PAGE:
Etymology and folklore

    The pre-Linnaean name anserina means "of the goose" (Anser), either because the plant was used to feed them or because the leaves reminded of the bird's footmarks. In Sweden, the flower is called gåsört (goose-wort)

    A rich folklore has developed around Silverweed. The plant bears the common name of richette in French, being rich through both silver and gold.

    There is a legend that the Christ Child grew up and walked the roads of Palestine; and the yellow flowering plant of the dusty wayside with silvery fern-like leaves that lay flat on the ground has been called the Footsteps of Our Lord.[10]

    Fossil record

    Argentina anserina achenes are rather rare in Pliocene fossil floras of the East Europe but common in the Pleistocene.[11]

    References

     src= Wikimedia Commons has media related to Potentilla anserina.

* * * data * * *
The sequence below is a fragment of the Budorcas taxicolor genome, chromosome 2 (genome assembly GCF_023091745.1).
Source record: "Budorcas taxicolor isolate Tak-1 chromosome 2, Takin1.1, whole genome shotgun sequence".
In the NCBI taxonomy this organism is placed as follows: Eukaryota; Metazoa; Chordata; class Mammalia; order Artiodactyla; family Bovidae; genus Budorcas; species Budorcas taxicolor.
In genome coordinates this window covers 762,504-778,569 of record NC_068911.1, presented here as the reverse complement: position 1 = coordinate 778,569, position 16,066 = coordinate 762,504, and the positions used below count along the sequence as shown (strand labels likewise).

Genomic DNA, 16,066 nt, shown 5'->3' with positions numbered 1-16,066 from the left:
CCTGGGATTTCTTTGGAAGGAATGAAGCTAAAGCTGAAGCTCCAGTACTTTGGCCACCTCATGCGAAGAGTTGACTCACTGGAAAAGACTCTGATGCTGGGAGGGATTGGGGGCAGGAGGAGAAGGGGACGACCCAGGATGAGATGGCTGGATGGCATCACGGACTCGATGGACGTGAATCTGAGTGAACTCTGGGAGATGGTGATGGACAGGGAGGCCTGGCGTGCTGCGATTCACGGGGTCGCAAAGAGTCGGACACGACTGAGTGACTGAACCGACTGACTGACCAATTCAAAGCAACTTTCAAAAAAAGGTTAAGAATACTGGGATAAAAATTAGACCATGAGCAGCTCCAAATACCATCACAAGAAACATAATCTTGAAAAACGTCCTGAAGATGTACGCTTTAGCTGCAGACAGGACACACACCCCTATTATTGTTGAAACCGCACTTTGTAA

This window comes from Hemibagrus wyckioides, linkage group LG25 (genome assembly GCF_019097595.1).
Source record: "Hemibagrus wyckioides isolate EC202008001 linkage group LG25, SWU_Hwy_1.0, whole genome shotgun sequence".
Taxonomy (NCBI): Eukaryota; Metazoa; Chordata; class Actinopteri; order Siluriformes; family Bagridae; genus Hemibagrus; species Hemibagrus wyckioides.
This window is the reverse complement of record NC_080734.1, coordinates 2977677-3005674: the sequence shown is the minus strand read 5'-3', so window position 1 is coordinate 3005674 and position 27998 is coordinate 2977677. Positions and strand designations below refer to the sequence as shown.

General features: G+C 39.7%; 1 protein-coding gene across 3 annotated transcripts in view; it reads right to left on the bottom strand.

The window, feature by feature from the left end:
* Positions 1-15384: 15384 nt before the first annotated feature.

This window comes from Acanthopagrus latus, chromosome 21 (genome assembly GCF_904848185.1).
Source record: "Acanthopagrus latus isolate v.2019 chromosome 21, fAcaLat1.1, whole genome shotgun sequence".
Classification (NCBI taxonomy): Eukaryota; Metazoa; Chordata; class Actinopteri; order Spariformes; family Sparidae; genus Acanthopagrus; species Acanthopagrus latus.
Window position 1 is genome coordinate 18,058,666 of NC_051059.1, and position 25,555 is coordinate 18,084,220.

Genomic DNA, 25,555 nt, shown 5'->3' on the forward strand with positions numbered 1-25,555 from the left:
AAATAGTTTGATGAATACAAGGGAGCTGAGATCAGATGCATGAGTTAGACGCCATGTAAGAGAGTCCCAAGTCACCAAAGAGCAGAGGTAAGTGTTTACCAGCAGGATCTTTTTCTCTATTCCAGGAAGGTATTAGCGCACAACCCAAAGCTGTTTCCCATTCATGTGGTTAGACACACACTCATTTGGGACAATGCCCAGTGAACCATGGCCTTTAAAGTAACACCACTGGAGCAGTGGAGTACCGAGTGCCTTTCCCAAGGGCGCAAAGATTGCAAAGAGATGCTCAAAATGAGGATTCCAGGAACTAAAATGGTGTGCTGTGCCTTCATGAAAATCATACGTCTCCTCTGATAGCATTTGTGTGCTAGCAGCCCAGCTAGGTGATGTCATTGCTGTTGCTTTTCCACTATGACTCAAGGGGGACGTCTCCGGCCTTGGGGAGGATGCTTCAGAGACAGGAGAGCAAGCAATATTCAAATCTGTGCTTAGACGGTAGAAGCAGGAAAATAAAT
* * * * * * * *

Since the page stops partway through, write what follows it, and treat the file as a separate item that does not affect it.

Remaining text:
1. ^ a b c "The Plant List: Potentilla anserina L." Royal Botanic Gardens, Kew and Missouri Botanic Garden. 2013. Retrieved 19 May 2016..mw-parser-output cite.citation{font-style:inherit}.mw-parser-output q{quotes:"""""'"'"}.mw-parser-output code.cs1-code{color:inherit;background:inherit;border:inherit;padding:inherit}.mw-parser-output .cs1-lock-free a{background:url("//upload.wikimedia.org/wikipedia/commons/thumb/6/65/Lock-green.svg/9px-Lock-green.svg.png")no-repeat;background-position:right .1em center}.mw-parser-output .cs1-lock-limited a,.mw-parser-output .cs1-lock-registration a{background:url("//upload.wikimedia.org/wikipedia/commons/thumb/d/d6/Lock-gray-alt-2.svg/9px-Lock-gray-alt-2.svg.png")no-repeat;background-position:right .1em center}.mw-parser-output .cs1-lock-subscription a{background:url("//upload.wikimedia.org/wikipedia/commons/thumb/a/aa/Lock-red-alt-2.svg/9px-Lock-red-alt-2.svg.png")no-repeat;background-position:right .1em center}.mw-parser-output .cs1-subscription,.mw-parser-output .cs1-registration{color:#555}.mw-parser-output .cs1-subscription span,.mw-parser-output .cs1-registration span{border-bottom:1px dotted;cursor:help}.mw-parser-output .cs1-hidden-error{display:none;font-size:100%}.mw-parser-output .cs1-visible-error{font-size:100%}.mw-parser-output .cs1-subscription,.mw-parser-output .cs1-registration,.mw-parser-output .cs1-format{font-size:95%}.mw-parser-output .cs1-kern-left,.mw-parser-output .cs1-kern-wl-left{padding-left:0.2em}.mw-parser-output .cs1-kern-right,.mw-parser-output .cs1-kern-wl-right{padding-right:0.2em}